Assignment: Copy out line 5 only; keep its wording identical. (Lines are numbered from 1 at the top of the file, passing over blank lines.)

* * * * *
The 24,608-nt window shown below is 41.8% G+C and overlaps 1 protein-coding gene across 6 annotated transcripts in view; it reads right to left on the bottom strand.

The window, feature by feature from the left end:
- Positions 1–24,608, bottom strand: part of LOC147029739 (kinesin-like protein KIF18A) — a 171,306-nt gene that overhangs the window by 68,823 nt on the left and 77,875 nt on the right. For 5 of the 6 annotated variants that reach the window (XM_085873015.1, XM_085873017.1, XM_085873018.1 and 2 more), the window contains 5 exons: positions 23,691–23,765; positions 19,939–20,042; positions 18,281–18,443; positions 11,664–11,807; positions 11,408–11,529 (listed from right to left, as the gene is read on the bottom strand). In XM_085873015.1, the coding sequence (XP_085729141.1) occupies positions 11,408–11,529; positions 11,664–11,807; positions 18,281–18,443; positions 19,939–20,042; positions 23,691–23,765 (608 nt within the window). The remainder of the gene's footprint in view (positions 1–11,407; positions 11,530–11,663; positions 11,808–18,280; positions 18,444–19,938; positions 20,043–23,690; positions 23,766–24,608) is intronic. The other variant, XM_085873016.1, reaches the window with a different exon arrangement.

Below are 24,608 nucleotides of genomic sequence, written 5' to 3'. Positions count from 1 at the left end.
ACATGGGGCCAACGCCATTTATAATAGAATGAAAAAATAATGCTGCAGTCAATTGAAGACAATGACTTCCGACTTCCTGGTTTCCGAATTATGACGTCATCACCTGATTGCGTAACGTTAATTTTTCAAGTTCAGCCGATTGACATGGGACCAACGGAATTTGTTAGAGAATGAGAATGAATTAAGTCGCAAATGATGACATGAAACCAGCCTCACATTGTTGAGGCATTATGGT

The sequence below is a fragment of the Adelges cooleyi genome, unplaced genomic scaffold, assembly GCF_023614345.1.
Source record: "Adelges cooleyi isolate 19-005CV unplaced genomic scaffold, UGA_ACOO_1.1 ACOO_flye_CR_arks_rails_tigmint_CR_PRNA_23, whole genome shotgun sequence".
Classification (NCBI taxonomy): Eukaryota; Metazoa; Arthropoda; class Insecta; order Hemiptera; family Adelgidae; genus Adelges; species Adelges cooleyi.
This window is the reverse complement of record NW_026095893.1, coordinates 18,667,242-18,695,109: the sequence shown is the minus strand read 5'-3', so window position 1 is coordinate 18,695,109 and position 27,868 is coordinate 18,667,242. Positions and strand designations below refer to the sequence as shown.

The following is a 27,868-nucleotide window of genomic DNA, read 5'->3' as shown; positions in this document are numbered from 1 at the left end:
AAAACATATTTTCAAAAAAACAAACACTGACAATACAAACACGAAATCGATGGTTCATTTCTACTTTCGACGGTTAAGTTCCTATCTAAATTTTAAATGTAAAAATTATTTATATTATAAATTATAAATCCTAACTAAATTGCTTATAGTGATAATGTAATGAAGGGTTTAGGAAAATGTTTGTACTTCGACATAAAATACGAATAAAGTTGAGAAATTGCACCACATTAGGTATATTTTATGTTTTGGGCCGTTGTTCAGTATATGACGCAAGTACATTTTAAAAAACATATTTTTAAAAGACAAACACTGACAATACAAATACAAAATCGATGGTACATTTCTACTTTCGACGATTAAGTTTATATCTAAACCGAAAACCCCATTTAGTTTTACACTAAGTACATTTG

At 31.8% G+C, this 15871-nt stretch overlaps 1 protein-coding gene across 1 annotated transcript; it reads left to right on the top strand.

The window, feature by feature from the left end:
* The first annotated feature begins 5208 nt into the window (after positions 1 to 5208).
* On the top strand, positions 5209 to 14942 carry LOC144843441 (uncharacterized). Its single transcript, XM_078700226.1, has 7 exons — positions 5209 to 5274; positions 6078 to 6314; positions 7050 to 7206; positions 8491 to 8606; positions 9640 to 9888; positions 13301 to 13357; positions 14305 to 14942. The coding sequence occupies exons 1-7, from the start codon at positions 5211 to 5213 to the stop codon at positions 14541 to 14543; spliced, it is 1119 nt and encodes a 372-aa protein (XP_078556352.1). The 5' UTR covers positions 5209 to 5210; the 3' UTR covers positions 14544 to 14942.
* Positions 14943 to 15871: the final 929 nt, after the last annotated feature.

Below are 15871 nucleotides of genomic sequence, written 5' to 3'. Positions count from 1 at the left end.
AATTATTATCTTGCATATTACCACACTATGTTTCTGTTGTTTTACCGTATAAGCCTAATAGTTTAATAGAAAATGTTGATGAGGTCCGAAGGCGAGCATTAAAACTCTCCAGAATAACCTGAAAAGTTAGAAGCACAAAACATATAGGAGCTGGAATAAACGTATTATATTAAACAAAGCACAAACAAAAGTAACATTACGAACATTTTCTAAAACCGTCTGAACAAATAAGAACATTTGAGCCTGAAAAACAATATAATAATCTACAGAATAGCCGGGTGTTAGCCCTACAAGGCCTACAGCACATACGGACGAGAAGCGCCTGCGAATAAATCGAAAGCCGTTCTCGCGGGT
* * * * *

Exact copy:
ACATGGGGCCAACGCCATTTATAATAGAATGAAAAAATAATGCTGCAGTCAATTGAAGACAATGACTTCCGACTTCCTGGTTTCCGAATTATGACGTCATCACCTGATTGCGTAACGTTAATTTTTCAAGTTCAGCCGATTGACATGGGACCAACGGAATTTGTTAGAGAATGAGAATGAATTAAGTCGCAAATGATGACATGAAACCAGCCTCACATTGTTGAGGCATTATGGT